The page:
[Skip to Content]
Access to paid content on this site is currently suspended due to excessive activity being detected from your IP address Please contact the publisher to request reinstatement.
[Skip to Content Landing]
Other Articles
March 24, 1945

The Measurement of Adult Intelligence

JAMA. 1945;127(12):739. doi:10.1001/jama.1945.02860120055028

This article is only available in the PDF format. Download the PDF to view the article, as well as its associated figures and tables.


One of the most serious criticisms of earlier editions of this well known and accepted battery of intelligence tests devised for adults rather than for children was that the tests given were not standardized on a sufficient number of persons. This situation has now been corrected to some extent, but the type of cases used leads to statistical misinterpretations. In addition there are some defects in the author's concepts of test formation, particularly the idea that there is such a thing as mental alertness that can be measured. Wechsler argues that his test is a good measure of intelligence because experience has shown it to be so, and the experience of the reviewer is that this is not an acceptable statement. In many instances the test results are too high when weighed against the psychiatric evaluation. The fact that the test is weighted for adults causes the author to make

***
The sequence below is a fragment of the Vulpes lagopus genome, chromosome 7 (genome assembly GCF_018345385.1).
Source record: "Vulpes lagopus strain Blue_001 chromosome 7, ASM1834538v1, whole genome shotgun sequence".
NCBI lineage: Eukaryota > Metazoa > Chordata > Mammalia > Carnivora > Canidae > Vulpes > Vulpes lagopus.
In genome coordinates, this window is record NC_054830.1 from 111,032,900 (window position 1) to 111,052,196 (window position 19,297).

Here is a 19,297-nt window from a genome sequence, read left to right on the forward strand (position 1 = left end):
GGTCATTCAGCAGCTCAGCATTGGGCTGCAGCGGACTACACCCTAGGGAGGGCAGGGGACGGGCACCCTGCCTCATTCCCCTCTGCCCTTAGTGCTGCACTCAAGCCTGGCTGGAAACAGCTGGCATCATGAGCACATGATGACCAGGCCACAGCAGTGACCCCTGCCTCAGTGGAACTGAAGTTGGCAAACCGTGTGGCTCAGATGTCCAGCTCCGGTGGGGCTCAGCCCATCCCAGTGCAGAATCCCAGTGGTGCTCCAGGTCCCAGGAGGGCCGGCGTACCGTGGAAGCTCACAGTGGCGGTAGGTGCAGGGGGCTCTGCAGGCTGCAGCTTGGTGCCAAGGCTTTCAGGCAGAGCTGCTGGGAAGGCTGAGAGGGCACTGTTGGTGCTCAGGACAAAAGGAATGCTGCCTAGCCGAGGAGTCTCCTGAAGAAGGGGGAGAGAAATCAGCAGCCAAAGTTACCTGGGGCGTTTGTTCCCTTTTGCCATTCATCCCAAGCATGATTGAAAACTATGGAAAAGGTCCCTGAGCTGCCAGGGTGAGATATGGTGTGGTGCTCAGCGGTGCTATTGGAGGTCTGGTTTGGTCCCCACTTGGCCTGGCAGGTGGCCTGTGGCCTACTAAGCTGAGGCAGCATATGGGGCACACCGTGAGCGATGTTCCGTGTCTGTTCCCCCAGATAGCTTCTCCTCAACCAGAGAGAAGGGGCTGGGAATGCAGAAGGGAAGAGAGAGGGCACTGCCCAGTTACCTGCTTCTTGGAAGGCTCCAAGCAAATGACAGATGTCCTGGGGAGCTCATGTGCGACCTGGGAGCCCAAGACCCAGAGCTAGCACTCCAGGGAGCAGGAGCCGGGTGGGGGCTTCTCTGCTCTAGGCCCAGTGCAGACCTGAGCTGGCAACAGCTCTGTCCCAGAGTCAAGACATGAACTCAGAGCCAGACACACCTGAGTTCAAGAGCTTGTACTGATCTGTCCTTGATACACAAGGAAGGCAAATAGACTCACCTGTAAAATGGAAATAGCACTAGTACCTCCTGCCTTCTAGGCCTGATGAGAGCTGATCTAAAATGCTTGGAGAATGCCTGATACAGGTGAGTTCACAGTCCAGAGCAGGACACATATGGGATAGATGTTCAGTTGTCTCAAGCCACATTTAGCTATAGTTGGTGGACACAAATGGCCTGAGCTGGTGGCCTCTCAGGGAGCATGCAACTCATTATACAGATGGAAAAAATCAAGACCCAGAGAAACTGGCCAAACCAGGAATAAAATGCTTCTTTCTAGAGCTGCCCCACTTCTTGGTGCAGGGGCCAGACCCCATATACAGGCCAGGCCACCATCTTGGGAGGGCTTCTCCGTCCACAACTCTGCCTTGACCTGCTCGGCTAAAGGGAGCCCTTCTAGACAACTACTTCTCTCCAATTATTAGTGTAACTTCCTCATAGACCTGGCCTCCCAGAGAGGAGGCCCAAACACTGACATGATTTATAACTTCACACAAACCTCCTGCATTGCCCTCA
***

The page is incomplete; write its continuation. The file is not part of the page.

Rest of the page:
First Page Preview View Large
First page PDF preview
First page PDF preview